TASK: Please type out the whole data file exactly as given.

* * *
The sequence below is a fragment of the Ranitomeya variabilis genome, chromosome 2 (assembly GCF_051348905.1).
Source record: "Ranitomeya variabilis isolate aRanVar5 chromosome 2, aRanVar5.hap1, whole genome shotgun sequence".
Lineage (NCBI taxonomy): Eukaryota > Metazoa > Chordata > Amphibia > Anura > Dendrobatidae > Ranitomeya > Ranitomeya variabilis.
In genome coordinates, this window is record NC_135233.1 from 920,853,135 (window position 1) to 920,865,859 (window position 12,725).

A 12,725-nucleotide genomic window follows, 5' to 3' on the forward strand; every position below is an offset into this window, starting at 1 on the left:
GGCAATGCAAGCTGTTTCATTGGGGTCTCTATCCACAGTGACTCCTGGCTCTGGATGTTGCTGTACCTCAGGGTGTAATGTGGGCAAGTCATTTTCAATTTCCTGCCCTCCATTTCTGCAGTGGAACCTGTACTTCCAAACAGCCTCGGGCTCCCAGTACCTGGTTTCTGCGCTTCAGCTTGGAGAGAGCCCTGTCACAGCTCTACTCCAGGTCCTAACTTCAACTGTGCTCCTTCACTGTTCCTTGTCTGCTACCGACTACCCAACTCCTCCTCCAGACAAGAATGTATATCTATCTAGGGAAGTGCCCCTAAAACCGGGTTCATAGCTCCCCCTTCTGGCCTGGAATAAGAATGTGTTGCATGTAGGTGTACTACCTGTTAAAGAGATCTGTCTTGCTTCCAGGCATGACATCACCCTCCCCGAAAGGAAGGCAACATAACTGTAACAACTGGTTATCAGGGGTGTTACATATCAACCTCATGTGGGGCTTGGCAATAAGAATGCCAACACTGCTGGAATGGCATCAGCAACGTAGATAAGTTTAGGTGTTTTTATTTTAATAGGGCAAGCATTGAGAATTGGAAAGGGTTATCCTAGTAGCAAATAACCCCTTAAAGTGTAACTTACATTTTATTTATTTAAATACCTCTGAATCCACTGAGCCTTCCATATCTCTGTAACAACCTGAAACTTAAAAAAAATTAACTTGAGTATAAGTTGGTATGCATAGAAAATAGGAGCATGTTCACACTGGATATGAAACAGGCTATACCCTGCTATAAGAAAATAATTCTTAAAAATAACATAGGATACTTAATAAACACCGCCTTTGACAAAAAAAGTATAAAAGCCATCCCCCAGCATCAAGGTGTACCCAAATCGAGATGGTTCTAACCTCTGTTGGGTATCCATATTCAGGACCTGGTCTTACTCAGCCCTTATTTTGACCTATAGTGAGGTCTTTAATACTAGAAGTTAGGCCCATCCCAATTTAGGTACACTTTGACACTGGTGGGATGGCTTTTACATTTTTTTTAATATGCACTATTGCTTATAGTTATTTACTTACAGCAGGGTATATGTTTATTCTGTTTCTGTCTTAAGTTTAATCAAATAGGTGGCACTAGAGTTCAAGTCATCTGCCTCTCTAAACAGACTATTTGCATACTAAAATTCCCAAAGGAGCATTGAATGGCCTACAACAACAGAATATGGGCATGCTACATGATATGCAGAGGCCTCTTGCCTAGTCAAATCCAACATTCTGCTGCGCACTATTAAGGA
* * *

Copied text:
The sequence below is a fragment of the Ranitomeya variabilis genome, chromosome 2 (assembly GCF_051348905.1).
Source record: "Ranitomeya variabilis isolate aRanVar5 chromosome 2, aRanVar5.hap1, whole genome shotgun sequence".
Lineage (NCBI taxonomy): Eukaryota > Metazoa > Chordata > Amphibia > Anura > Dendrobatidae > Ranitomeya > Ranitomeya variabilis.
In genome coordinates, this window is record NC_135233.1 from 920,853,135 (window position 1) to 920,865,859 (window position 12,725).

A 12,725-nucleotide genomic window follows, 5' to 3' on the forward strand; every position below is an offset into this window, starting at 1 on the left:
GGCAATGCAAGCTGTTTCATTGGGGTCTCTATCCACAGTGACTCCTGGCTCTGGATGTTGCTGTACCTCAGGGTGTAATGTGGGCAAGTCATTTTCAATTTCCTGCCCTCCATTTCTGCAGTGGAACCTGTACTTCCAAACAGCCTCGGGCTCCCAGTACCTGGTTTCTGCGCTTCAGCTTGGAGAGAGCCCTGTCACAGCTCTACTCCAGGTCCTAACTTCAACTGTGCTCCTTCACTGTTCCTTGTCTGCTACCGACTACCCAACTCCTCCTCCAGACAAGAATGTATATCTATCTAGGGAAGTGCCCCTAAAACCGGGTTCATAGCTCCCCCTTCTGGCCTGGAATAAGAATGTGTTGCATGTAGGTGTACTACCTGTTAAAGAGATCTGTCTTGCTTCCAGGCATGACATCACCCTCCCCGAAAGGAAGGCAACATAACTGTAACAACTGGTTATCAGGGGTGTTACATATCAACCTCATGTGGGGCTTGGCAATAAGAATGCCAACACTGCTGGAATGGCATCAGCAACGTAGATAAGTTTAGGTGTTTTTATTTTAATAGGGCAAGCATTGAGAATTGGAAAGGGTTATCCTAGTAGCAAATAACCCCTTAAAGTGTAACTTACATTTTATTTATTTAAATACCTCTGAATCCACTGAGCCTTCCATATCTCTGTAACAACCTGAAACTTAAAAAAAATTAACTTGAGTATAAGTTGGTATGCATAGAAAATAGGAGCATGTTCACACTGGATATGAAACAGGCTATACCCTGCTATAAGAAAATAATTCTTAAAAATAACATAGGATACTTAATAAACACCGCCTTTGACAAAAAAAGTATAAAAGCCATCCCCCAGCATCAAGGTGTACCCAAATCGAGATGGTTCTAACCTCTGTTGGGTATCCATATTCAGGACCTGGTCTTACTCAGCCCTTATTTTGACCTATAGTGAGGTCTTTAATACTAGAAGTTAGGCCCATCCCAATTTAGGTACACTTTGACACTGGTGGGATGGCTTTTACATTTTTTTTAATATGCACTATTGCTTATAGTTATTTACTTACAGCAGGGTATATGTTTATTCTGTTTCTGTCTTAAGTTTAATCAAATAGGTGGCACTAGAGTTCAAGTCATCTGCCTCTCTAAACAGACTATTTGCATACTAAAATTCCCAAAGGAGCATTGAATGGCCTACAACAACAGAATATGGGCATGCTACATGATATGCAGAGGCCTCTTGCCTAGTCAAATCCAACATTCTGCTGCGCACTATTAAGGA